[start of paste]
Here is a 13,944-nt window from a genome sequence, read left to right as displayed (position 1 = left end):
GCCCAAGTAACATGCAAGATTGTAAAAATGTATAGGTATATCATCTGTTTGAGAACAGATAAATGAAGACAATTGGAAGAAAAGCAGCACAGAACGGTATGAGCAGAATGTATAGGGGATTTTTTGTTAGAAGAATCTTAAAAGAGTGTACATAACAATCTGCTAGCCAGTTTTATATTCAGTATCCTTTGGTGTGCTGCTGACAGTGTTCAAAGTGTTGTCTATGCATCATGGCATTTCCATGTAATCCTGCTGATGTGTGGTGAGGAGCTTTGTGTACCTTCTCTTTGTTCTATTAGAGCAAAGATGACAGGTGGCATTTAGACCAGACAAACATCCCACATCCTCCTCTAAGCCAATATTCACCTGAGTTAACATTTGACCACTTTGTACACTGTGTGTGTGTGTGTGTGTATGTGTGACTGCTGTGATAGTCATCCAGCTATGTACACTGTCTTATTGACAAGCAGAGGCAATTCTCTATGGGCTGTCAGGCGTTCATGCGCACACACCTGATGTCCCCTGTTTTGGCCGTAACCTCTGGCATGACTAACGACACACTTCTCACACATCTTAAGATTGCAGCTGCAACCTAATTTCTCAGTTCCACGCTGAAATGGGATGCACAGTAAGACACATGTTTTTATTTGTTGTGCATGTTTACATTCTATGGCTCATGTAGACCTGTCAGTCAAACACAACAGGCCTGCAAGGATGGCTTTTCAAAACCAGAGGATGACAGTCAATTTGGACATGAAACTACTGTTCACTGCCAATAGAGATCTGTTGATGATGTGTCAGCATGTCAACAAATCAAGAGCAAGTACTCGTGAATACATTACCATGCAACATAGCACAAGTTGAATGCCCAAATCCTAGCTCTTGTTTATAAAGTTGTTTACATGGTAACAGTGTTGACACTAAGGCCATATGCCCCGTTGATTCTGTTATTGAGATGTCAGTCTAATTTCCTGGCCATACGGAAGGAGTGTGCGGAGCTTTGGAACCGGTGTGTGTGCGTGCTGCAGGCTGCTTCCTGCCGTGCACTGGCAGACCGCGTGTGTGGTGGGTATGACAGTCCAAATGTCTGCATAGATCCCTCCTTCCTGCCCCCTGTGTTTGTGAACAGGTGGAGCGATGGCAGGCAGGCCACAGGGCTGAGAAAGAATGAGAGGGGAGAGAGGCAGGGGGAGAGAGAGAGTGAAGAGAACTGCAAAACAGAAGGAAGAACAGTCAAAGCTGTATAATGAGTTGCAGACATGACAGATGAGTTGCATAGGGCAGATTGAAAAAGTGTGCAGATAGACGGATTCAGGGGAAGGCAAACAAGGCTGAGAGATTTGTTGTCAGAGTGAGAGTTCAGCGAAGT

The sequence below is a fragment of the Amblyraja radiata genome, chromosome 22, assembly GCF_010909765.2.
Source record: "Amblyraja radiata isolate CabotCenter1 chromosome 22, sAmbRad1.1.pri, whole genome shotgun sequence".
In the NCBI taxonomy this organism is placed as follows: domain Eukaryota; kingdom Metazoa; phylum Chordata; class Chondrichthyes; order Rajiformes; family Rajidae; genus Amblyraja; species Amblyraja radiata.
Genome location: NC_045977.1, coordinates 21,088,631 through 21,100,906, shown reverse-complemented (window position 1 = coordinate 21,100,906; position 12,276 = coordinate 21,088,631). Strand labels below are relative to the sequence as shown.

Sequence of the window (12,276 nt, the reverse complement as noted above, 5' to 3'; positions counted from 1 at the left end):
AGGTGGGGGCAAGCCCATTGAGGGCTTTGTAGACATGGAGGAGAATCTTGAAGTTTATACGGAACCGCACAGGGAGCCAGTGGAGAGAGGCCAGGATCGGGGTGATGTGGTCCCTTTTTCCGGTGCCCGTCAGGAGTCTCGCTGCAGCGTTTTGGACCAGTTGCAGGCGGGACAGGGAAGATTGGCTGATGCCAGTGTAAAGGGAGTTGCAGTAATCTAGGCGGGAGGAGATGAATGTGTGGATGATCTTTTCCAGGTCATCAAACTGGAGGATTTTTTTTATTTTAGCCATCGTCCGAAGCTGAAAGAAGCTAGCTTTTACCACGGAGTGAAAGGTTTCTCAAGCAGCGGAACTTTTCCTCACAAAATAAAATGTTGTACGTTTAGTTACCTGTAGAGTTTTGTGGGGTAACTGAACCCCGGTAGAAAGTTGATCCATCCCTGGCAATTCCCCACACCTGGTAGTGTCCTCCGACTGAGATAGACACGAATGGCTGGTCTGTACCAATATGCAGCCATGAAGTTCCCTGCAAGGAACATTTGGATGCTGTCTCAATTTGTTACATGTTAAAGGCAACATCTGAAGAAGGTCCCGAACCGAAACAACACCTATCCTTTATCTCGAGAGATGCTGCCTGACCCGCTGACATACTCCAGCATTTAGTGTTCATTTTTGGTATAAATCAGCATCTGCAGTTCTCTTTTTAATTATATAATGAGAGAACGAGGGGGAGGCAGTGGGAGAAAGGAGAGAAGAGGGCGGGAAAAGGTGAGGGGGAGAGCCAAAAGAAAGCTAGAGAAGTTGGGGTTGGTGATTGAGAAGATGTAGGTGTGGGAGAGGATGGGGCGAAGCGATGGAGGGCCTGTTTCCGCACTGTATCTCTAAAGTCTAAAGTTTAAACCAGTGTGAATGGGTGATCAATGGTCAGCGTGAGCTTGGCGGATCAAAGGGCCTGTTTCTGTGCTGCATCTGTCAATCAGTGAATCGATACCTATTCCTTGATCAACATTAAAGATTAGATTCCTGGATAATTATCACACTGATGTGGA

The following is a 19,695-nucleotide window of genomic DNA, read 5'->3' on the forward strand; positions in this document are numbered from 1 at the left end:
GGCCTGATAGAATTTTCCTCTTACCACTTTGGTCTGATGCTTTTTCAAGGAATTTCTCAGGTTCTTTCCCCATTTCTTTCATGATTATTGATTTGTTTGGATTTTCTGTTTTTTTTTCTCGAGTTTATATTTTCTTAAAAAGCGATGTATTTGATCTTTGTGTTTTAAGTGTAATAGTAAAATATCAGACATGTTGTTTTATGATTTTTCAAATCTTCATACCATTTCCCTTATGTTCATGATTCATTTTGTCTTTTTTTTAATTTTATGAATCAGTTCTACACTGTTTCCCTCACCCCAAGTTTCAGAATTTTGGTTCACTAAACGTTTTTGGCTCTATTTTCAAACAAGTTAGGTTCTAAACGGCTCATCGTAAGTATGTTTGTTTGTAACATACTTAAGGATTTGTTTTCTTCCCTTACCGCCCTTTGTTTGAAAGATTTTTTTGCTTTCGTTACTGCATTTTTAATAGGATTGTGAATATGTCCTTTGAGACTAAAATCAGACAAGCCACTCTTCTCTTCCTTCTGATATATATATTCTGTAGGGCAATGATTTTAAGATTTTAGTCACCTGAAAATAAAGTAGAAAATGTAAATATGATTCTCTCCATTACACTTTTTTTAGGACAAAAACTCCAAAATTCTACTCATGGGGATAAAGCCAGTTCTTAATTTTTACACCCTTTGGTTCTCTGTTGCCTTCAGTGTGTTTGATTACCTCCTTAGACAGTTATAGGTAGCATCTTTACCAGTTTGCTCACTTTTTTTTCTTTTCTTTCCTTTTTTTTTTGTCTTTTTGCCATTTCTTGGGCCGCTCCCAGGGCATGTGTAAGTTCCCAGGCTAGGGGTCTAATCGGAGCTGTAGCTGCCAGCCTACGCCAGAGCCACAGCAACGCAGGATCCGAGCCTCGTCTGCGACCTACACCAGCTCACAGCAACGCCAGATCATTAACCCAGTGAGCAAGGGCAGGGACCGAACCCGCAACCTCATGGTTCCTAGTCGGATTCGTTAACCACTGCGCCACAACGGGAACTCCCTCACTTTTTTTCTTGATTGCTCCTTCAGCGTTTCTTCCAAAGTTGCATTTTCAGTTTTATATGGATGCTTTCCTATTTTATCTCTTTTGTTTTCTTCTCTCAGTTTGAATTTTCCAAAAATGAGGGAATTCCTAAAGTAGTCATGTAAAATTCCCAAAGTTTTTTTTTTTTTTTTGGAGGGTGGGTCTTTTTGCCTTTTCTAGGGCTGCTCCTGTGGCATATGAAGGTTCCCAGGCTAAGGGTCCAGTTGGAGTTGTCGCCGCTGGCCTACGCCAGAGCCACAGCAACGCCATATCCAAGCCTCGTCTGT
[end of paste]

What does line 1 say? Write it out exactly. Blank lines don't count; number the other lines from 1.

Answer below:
Here is a 13,944-nt window from a genome sequence, read left to right as displayed (position 1 = left end):